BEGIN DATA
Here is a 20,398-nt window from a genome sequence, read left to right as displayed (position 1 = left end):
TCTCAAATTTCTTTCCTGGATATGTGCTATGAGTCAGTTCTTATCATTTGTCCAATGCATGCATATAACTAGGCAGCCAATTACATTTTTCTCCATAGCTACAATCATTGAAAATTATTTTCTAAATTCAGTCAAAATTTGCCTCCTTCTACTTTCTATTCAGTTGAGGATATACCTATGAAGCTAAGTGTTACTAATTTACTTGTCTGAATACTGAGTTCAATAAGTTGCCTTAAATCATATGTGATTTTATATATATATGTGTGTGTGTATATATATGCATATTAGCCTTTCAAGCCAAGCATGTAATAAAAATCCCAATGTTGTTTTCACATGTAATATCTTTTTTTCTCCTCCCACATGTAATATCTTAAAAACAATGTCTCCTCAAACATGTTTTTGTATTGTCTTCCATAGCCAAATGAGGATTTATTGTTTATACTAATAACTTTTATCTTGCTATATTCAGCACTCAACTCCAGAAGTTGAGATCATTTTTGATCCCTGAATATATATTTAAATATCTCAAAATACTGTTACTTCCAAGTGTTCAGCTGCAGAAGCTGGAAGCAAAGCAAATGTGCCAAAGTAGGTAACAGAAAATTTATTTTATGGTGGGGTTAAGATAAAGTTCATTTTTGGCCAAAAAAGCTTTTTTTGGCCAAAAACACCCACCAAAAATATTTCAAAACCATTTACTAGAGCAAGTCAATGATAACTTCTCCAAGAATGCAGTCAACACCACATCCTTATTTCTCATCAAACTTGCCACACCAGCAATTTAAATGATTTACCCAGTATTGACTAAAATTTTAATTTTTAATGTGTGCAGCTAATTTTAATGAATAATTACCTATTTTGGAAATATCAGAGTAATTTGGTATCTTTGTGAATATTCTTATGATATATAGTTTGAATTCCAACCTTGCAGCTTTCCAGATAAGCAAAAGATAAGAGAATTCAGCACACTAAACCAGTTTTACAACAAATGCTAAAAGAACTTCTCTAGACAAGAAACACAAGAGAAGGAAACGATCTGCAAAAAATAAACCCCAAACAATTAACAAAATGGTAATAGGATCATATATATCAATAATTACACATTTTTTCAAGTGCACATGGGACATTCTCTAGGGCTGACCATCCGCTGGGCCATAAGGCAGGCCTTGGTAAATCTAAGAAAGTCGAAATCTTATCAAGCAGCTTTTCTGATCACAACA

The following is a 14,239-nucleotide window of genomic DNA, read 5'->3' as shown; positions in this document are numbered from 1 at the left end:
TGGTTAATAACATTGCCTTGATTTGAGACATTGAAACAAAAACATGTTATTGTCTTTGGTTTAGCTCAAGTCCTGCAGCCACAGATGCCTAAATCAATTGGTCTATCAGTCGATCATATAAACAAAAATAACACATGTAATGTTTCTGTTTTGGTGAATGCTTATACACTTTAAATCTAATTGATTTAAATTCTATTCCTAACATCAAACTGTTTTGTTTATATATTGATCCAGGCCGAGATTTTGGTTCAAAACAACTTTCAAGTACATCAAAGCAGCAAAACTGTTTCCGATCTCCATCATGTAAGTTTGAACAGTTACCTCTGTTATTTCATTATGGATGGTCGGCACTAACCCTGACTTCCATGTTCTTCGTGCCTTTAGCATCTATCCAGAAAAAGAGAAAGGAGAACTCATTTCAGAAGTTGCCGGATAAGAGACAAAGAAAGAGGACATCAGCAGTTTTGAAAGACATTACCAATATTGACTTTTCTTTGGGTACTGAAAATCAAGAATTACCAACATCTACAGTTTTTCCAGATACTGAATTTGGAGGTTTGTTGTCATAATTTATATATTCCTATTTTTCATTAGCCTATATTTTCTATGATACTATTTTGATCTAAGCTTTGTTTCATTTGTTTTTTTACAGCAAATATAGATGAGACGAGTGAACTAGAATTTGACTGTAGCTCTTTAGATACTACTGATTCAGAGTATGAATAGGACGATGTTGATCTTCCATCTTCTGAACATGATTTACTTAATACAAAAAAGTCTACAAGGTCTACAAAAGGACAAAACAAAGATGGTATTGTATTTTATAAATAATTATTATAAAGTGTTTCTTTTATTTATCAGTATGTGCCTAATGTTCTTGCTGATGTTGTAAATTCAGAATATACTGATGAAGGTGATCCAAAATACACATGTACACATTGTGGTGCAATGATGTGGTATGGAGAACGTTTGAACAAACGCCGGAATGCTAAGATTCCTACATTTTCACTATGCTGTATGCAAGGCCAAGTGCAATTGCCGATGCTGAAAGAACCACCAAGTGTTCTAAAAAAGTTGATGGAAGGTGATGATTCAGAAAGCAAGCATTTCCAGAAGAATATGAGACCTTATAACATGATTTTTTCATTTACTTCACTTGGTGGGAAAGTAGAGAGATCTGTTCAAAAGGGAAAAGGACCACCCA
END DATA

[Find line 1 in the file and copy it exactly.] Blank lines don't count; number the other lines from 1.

Here is a 20,398-nt window from a genome sequence, read left to right as displayed (position 1 = left end):